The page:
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Singapore is part of the digital Silk Road, a test bed for the world: Vivian Balakrishnan

Zafar Anjum | April 28, 2015
Singapore is not Silicon Valley or Tel Aviv, but we are part of the digital Silk Road and we could become the test bed for the world, said Dr. Vivian Balakrishnan at InnovFest Unbound


Dr. Vivian Balakrishnan, Minister for the Environment and Water Resources, and Minister-in-Charge of Smart Nation speaking at the InnovFest Unbound on Tuesday

All of Singapore's ministers may not be the eminence grise of politics but they are also not your typical jesting orators--at least that is the general perception. One minister, Dr. Vivian Balakrishnan, however, broke off from the stereotype and injected a dose of humour on stage during a conference on tech innovation.

The occasion was the inauguration of 'Innovfest Unbound' on Tuesday, a two-day conference on Innovation and entrepreneurship organized by the prestigious National University of Singapore (NUS) at Suntec City Convention Centre, Singapore.

Dr. Balakrishnan, a surgeon by training and the Guest of Honour at the conference, is the country's Minister for the Environment and Water Resources. Singapore's Prime Minister Lee Hsien Loong recently also appointed him as Minister-in-Charge of Smart Nation.

Not many nation states gain independence by being kicked out of a federation but we did, Dr. Balakrishnan said, speaking half in jest and half in earnest, referring to Singapore's birth in 1965 as a nation state after Malaysia kicked the young nation out of its federation of former states of what formed the British Malaya.

It was indeed a painful birth for Singapore and is still fresh in the memory of this young nation--a fact highlighted during the recent passing away of its founding father, Lee Kwan Yew.

When we became free, our independence documents came stitched together with two water agreements with Malaysia, he said, apparently addressing Daniel Seal, CEO of AcreWhite, who was part of the first panel discussion titled, Global Innovation: Singapore and the World. Suddenly, we had no hinterland, no agriculture and no water of our own to drink, he added.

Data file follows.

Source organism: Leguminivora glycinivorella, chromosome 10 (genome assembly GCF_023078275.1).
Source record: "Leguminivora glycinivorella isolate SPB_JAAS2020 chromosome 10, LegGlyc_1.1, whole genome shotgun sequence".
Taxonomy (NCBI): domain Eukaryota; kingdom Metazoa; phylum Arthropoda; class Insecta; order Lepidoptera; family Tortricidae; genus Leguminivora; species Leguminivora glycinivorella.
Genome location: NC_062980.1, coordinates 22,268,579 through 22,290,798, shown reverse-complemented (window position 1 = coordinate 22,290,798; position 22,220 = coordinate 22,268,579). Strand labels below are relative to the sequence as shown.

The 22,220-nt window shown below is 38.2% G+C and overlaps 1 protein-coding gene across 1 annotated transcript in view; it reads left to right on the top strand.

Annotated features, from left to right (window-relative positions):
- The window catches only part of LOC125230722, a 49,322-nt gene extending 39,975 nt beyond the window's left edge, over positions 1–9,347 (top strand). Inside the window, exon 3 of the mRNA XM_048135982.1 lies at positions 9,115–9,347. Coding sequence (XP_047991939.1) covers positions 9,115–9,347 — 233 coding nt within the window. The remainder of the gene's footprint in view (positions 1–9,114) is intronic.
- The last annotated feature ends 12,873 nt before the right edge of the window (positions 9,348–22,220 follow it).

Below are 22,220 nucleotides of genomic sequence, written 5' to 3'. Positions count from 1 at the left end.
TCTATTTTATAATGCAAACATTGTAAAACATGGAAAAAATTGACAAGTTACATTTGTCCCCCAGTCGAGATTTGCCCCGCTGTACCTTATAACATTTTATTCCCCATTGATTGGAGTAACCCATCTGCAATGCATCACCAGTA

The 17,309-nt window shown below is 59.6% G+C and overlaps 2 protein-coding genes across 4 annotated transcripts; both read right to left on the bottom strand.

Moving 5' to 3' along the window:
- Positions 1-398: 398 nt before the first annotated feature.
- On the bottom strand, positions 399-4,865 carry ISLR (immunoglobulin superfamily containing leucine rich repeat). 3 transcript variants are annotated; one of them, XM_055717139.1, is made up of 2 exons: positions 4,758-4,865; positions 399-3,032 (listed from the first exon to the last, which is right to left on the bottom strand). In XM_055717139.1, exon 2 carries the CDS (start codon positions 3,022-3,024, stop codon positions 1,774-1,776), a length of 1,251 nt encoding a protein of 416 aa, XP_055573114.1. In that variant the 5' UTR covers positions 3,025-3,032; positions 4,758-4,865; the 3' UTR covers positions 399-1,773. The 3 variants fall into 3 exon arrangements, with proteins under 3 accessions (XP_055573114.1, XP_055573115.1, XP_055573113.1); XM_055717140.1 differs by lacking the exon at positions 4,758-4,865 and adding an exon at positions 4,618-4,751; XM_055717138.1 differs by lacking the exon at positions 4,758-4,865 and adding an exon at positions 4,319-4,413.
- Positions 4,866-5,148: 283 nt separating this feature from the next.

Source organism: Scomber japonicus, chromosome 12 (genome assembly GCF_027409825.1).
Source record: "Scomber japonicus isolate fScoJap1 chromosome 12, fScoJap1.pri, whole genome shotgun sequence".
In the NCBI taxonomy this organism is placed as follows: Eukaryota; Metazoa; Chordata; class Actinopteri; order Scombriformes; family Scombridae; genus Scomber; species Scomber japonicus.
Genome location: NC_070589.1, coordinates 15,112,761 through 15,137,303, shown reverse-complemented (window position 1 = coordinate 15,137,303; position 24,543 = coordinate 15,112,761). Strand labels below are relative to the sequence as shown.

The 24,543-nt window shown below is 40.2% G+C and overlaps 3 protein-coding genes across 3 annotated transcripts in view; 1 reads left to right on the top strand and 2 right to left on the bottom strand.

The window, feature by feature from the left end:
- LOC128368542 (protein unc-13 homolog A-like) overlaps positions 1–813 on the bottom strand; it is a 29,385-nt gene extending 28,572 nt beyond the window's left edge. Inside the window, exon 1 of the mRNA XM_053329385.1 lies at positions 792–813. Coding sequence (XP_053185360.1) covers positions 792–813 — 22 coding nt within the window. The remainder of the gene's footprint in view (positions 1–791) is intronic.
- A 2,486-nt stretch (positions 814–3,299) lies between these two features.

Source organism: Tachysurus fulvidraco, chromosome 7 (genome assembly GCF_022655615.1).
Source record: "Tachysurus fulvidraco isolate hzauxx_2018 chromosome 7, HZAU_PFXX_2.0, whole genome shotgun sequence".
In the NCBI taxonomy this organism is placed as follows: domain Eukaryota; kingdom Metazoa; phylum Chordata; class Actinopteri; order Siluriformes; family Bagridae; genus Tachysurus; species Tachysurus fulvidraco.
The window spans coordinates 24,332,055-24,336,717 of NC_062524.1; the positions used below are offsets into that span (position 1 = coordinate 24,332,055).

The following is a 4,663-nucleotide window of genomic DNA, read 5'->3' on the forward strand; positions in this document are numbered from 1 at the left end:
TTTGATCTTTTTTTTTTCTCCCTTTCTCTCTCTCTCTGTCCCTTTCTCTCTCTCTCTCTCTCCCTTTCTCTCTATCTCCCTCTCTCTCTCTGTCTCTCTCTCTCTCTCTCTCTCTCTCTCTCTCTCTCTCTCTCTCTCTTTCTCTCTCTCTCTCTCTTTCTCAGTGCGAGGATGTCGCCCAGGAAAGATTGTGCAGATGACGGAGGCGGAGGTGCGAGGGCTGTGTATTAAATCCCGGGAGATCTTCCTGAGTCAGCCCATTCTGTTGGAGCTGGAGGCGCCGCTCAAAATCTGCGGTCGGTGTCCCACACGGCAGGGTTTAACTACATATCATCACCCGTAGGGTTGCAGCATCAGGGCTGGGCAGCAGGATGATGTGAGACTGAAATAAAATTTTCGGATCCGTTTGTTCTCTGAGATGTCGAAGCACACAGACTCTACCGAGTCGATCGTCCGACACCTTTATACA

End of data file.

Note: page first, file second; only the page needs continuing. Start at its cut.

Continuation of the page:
Singapore was dependent on Malaysia for water for a long time (Singapore has been importing water from Johor, Malaysia, under two bilateral agreements: the first agreement expired in August 2011 and second agreement will expire in 2061) until the little red dot developed its own water desalination technology, which could turn saline water into drinking water, a technology, which was also low cost and affordable. Today, we fulfill more than 30 percent of our current water needs by this desalination technology, Dr. Balakrishan proudly declared.

"We were not supposed to be here," he said, referring to Singapore's status today as an innovation-driven rich nation, making its presence felt as an exemplary state.

Innovation as survival

Since we had nothing to start with, we had to make ourselves relevant to the world, he said. Innovation became our survival strategy, he said.

He narrated an incident to highlight how Singapore got where it is today, how did it achieve success of this stupendous scale. A few years ago, he was on a cruise with the late Lee Kwan Yew, passing though the various islands of Singapore and when the ship reached the mouth of the Singapore river, offering an awe-inspiring view of the cityscape, with skyscrapers rising tall on the banks of the river, he asked Mr. Lee how he felt about what he saw in front of him. And he expected a very profound reply from Mr. Lee, the father of modern Singapore and a globally revered statesman, a rare philosopher-king of our times.


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